Sep 16 2014
The Islamic State of Iraq and Syria (ISIS) shot down a Syrian regime fighter jet conducting airstrikes on the group’s stronghold of Raqqa on Tuesday, the Syrian Observatory for Human Rights reported. “It is the first aircraft shot down since the regime launched air strikes against the jihadists in July following their declaration of a caliphate in late June.”
Al-Arabiya (h/t Susan K) Observatory director Rami Abdel Rahman told AFP that the plane was carrying out strikes on the ISIS stronghold of Raqa when it was hit. It crashed into a house in the Euphrates Valley city, the sole provincial capital entirely out of Syrian government control, causing deaths and injuries on the ground, he added. A photograph posted on a jihadist Twitter account purported to show the burnt-out wreckage of the plane.
“Allahu Akbar (God is greater), thanks to God we can confirm that a military aircraft has been shot down over Raqa,” another account said, congratulating the “lions of the Islamic State.”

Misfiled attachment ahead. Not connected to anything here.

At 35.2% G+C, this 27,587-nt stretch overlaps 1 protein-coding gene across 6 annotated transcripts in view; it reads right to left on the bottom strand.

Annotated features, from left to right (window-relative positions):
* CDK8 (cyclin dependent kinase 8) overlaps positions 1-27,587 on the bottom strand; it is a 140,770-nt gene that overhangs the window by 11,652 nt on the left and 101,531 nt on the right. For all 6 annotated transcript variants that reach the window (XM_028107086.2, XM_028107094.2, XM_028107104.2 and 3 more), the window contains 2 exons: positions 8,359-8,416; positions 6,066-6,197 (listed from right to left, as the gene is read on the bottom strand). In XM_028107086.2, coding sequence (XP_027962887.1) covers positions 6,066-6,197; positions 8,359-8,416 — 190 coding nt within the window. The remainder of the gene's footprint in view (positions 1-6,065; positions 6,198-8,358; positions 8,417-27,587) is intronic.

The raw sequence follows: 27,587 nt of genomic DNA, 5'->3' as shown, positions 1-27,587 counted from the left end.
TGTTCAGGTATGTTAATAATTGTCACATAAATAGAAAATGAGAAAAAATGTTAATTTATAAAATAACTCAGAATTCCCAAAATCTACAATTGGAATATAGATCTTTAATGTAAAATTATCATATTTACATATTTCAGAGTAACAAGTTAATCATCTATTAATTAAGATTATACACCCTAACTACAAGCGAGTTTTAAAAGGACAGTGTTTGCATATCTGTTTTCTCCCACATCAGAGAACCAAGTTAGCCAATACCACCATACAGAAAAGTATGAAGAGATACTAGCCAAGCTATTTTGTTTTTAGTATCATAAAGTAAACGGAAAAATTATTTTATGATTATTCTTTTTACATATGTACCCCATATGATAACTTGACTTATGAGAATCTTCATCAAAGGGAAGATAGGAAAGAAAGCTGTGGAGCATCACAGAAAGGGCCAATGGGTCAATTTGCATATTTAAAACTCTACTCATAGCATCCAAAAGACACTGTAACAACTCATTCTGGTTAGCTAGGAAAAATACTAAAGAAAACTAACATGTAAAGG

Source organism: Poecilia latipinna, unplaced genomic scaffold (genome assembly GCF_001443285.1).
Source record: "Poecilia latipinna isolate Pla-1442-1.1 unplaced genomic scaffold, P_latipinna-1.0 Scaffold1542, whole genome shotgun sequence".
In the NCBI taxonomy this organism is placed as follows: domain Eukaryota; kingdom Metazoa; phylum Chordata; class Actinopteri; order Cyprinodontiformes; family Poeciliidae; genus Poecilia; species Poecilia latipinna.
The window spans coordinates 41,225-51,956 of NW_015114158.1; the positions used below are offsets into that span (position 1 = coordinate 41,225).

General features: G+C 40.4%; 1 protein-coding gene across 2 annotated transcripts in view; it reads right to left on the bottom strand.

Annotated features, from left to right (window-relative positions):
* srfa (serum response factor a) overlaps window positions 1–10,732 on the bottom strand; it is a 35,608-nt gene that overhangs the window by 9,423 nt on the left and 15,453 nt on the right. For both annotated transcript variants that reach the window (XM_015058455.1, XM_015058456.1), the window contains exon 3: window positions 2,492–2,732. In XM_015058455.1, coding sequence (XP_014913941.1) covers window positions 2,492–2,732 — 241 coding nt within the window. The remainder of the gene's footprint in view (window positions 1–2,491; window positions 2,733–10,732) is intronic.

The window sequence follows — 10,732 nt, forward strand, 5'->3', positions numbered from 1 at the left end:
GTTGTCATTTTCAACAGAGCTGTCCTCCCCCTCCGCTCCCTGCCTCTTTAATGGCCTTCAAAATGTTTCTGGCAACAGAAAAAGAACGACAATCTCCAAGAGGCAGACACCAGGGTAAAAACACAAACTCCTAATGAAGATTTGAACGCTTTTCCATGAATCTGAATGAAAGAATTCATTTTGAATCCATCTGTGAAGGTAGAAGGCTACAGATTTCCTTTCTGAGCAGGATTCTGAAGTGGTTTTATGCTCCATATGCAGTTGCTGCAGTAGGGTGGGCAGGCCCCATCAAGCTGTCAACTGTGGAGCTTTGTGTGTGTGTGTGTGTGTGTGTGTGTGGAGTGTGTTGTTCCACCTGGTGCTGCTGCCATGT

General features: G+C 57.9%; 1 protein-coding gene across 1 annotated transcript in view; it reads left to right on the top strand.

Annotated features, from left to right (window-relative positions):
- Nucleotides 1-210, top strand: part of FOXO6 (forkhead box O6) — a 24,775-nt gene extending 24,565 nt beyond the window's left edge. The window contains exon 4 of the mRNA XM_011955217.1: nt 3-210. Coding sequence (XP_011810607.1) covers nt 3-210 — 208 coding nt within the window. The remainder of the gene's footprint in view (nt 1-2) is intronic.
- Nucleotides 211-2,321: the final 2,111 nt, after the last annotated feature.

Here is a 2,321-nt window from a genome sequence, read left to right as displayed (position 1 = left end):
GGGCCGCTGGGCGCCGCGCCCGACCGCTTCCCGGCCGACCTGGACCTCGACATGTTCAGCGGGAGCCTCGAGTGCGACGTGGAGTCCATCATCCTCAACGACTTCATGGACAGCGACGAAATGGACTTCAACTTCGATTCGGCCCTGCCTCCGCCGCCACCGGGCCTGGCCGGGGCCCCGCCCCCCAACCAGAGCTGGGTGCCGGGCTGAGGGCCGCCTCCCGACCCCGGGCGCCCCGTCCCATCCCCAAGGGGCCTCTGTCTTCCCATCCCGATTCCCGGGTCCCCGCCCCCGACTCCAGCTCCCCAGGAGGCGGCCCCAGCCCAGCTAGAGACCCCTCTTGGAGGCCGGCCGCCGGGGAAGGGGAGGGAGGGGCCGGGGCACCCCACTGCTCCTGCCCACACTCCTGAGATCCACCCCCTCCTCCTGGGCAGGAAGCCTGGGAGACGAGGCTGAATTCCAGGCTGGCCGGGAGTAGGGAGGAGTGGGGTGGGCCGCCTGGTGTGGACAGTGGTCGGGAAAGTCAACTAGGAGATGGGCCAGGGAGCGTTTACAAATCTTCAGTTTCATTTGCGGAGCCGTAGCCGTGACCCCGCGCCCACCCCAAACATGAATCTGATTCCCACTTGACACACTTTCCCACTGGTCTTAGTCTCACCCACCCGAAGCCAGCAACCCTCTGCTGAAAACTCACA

The plane is far from the first Syrian government aircraft downed by opposition forces, but it comes after President Bashar al-Assad’s regime stepped up its air campaign against ISIS in eastern Syria. In recent weeks it has repeatedly targeted the group’s Euphrates valley strongholds in Raqa and Deir Ezzor provinces and jihadist-held areas of the northeastern province of Hasakeh.
U.S. President Barack Obama said last week he would not hesitate to hit ISIS in Syria. Senior U.S. officials have said that the Syrian military’s air defenses would face retaliation if Syria attempted to respond to U.S. airstrikes that are expected against ISIS targets in Syria. One official said if the Assad military were to demonstrate that it was a threat to the U.S. ability to operate in the area, it would put Syrian air defenses in the region at risk.
The United States has stressed it will not coordinate with the Assad government in any way in its fight against ISIS. Obama’s position has long been that he would like to see Assad leave power, particularly after using chemical weapons against his own people last year. But airstrikes against ISIS in Syria could have the indirect effect of benefiting Assad because the extremists have been fighting the Syrian government during what is now a three-year civil war.
Washington wants to train and equip (non-existent) Syrian rebels who are deemed to be moderate to hold territory cleared by U.S. airstrikes.